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Against World Literature: On the Politics of Untranslatability argues for a rethinking of comparative literature focusing on the problems that emerge when large-scale paradigms of literary studies ignore the politics of the “untranslatable”–the realm of those words that are continually retranslated, mistranslated, transferred from language to language, or especially resistant to substitution.
In the place of “World Literature”–a dominant paradigm in the humanities, one grounded in market-driven notions of readability and universal appeal–Apter proposes a plurality of “world literatures” oriented around philosophical concepts and geopolitical pressure points. The history and theory of the language that constructs World Literature is critically examined with a special focus on Weltliteratur, literary world systems, narrative ecosystems, language borders and checkpoints, theologies of translation, and planetary devolution in a book set to revolutionize the discipline of comparative literature.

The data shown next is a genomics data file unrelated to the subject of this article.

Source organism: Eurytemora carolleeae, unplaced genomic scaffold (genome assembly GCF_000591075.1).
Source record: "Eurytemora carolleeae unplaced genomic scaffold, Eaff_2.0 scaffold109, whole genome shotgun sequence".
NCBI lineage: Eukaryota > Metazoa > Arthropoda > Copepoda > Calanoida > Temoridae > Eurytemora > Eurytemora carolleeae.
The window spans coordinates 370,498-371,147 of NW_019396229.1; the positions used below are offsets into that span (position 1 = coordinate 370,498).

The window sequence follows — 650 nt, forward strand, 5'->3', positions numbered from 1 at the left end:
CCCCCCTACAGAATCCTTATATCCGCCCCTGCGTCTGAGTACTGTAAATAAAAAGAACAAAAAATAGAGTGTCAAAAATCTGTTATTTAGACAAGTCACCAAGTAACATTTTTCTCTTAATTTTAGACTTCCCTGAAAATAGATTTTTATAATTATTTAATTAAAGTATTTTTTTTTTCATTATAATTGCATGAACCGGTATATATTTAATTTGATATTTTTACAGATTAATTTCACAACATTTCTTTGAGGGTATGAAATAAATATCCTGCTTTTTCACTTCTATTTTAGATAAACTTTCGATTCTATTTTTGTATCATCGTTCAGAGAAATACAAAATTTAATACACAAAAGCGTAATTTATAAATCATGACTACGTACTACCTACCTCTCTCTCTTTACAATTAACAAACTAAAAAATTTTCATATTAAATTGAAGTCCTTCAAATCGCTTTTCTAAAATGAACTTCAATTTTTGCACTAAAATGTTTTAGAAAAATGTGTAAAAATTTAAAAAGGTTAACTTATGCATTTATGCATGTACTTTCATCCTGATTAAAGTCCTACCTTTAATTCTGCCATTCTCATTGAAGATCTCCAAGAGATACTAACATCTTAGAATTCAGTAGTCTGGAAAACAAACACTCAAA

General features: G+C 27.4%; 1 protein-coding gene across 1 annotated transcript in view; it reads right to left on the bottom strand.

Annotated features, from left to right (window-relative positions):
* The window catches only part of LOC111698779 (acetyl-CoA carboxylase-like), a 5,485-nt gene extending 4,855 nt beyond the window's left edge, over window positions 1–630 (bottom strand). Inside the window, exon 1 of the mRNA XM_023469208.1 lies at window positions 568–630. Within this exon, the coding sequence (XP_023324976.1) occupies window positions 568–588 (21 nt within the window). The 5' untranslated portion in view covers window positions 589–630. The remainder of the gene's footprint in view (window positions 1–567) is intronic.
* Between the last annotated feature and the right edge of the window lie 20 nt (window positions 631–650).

“Just following Emily Apter’s dizzying array of texts from diverse traditions and times (including a tightly argued discussion of the philosophicality of Simone de Beauvoir, lost in translation to the best of US feminists), embracing much experimental material, all read with meticulous care, is an education. No one has thought the question of world literature in greater depth, at once re-thinking comparative literature as translatability studies.”–Gayatri Chakravorty Spivak